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Dark PastsChanging the State's Story in Turkey and Japan$
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Jennifer M. Dixon

Print publication date: 2018

Print ISBN-13: 9781501730245

Published to Cornell Scholarship Online: May 2019

DOI: 10.7591/cornell/9781501730245.001.0001

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Unfreezing the Question of History (1998–2008)

Unfreezing the Question of History (1998–2008)

(p.129) 7 Unfreezing the Question of History (1998–2008)
Dark Pasts

Jennifer M. Dixon

Cornell University Press

This chapter analyzes Japan’s narrative of the Nanjing Massacre between 1990 and 2008. Over this period, the official narrative came to include admissions of responsibility and apologies, and then backtracked to resume mythmaking and relativizing (while continuing to apologize.) Pressures from China and Korea, along with transnational activism, contributed to the shift to apologizing and deepening acknowledgment. At the same time, domestic political considerations in Japan – most notably, domestic contestation, party politics and electoral concerns, and concerns about compensation claims – frequently shaped the content and extent of changes in the state’s narrative. In particular, deepening revisionism in Japan, including high-profile “gaffes” related to “history issues” and official visits to the controversial Yasukuni Shrine, both fed and served as markers of the backtracking.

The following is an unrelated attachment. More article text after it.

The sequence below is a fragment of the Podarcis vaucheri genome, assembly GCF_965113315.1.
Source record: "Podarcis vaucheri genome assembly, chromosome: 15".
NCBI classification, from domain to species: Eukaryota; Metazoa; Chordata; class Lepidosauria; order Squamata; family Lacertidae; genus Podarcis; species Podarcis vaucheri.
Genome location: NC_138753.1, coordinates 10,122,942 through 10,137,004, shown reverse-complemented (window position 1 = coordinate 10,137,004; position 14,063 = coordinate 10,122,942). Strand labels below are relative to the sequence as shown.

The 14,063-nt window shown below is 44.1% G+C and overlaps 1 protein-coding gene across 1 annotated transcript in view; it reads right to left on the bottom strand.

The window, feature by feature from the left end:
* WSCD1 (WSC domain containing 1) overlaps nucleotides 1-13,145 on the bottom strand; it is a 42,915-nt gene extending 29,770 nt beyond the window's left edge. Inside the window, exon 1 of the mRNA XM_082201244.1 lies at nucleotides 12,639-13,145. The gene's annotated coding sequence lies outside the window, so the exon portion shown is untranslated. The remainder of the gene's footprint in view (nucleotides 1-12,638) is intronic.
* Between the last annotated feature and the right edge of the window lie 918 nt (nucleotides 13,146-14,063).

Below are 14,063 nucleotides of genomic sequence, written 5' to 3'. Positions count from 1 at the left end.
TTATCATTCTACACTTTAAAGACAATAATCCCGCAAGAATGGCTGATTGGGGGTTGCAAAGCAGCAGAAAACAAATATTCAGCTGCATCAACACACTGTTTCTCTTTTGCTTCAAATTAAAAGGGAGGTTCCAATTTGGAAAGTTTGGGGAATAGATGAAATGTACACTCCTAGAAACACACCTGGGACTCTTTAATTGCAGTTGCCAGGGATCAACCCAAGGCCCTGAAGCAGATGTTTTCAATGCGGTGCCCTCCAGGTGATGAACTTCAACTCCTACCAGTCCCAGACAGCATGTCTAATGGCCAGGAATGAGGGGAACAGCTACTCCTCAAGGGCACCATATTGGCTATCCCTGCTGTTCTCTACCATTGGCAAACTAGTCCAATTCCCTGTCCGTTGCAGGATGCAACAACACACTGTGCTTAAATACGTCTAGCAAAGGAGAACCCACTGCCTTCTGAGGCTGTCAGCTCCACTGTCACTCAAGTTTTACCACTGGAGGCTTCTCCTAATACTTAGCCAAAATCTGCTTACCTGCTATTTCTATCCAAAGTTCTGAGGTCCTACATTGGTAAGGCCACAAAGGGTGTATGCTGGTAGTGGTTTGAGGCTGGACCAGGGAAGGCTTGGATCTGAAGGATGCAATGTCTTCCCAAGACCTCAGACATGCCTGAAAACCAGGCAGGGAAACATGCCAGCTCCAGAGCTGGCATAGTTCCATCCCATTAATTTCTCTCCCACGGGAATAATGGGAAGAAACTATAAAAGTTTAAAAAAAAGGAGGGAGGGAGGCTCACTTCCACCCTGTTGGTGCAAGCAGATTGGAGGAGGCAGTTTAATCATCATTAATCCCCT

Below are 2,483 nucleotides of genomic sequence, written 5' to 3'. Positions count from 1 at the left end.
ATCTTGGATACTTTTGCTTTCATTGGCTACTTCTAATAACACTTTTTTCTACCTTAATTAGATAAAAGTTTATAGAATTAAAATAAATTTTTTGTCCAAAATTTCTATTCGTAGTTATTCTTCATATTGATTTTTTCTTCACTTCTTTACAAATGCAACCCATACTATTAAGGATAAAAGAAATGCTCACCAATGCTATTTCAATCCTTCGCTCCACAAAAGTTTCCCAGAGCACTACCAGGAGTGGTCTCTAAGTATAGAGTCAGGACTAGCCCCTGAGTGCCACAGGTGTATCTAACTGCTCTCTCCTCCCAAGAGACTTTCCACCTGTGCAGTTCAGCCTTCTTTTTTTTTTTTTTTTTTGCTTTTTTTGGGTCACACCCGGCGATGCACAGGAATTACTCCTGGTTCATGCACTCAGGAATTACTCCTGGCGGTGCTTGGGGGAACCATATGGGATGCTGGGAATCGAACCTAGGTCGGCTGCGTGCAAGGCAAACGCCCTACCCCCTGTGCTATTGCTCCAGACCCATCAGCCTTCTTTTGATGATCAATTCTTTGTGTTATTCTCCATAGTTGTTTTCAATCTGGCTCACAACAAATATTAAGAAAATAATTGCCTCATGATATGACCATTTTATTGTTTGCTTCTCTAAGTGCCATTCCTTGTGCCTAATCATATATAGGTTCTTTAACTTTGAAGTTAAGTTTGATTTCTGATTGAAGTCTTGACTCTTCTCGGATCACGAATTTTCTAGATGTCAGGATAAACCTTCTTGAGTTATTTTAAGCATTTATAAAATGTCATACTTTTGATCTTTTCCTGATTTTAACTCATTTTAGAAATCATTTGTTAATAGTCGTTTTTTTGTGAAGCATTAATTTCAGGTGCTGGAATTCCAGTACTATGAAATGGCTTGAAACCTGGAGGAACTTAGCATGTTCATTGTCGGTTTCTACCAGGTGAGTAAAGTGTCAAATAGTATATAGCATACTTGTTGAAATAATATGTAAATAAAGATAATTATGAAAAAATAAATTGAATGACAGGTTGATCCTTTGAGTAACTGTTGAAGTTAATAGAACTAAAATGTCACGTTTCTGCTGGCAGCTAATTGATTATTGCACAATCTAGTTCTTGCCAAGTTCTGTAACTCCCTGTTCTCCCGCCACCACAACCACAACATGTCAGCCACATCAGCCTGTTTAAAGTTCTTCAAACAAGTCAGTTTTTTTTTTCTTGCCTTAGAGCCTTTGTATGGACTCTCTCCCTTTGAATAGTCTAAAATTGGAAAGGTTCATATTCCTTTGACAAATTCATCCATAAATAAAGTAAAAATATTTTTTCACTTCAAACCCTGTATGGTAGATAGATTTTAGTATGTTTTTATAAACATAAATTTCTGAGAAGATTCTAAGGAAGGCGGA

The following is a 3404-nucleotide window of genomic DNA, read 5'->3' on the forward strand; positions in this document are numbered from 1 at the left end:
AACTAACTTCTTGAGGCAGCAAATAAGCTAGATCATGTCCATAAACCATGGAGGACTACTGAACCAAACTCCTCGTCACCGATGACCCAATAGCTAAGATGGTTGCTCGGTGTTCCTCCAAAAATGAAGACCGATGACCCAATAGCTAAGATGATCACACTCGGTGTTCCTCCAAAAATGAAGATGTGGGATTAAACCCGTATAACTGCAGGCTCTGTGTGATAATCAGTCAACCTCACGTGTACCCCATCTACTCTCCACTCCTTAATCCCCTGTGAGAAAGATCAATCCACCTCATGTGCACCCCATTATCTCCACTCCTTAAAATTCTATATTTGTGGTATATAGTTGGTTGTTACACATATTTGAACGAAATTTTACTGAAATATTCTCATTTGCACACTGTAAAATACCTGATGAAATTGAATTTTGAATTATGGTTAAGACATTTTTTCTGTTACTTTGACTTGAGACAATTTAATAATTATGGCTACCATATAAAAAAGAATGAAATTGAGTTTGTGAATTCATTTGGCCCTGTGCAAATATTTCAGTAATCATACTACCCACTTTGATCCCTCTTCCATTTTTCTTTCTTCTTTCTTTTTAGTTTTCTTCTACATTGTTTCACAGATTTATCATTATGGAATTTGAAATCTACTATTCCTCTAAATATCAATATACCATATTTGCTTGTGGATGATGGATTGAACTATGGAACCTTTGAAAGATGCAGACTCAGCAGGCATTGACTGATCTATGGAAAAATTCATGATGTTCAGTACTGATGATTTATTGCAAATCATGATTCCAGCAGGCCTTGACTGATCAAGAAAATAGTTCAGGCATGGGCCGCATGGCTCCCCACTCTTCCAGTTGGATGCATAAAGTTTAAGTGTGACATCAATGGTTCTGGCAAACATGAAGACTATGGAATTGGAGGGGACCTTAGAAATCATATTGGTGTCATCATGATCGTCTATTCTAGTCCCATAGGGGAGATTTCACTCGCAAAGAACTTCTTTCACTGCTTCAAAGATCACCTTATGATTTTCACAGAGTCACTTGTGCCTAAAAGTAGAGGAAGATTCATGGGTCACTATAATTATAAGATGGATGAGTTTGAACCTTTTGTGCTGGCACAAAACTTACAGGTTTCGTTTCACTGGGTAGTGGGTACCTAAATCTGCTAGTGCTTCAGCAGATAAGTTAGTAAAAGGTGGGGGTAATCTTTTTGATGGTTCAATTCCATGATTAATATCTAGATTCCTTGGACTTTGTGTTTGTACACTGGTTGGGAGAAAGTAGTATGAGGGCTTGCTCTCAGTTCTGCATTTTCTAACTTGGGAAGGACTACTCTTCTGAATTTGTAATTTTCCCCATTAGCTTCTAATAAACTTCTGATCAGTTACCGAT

Keywords:   Japan, Nanjing Massacre, history issues, apology, gaffe, domestic contestation, transnational activism, Yasukuni Shrine, revisionism

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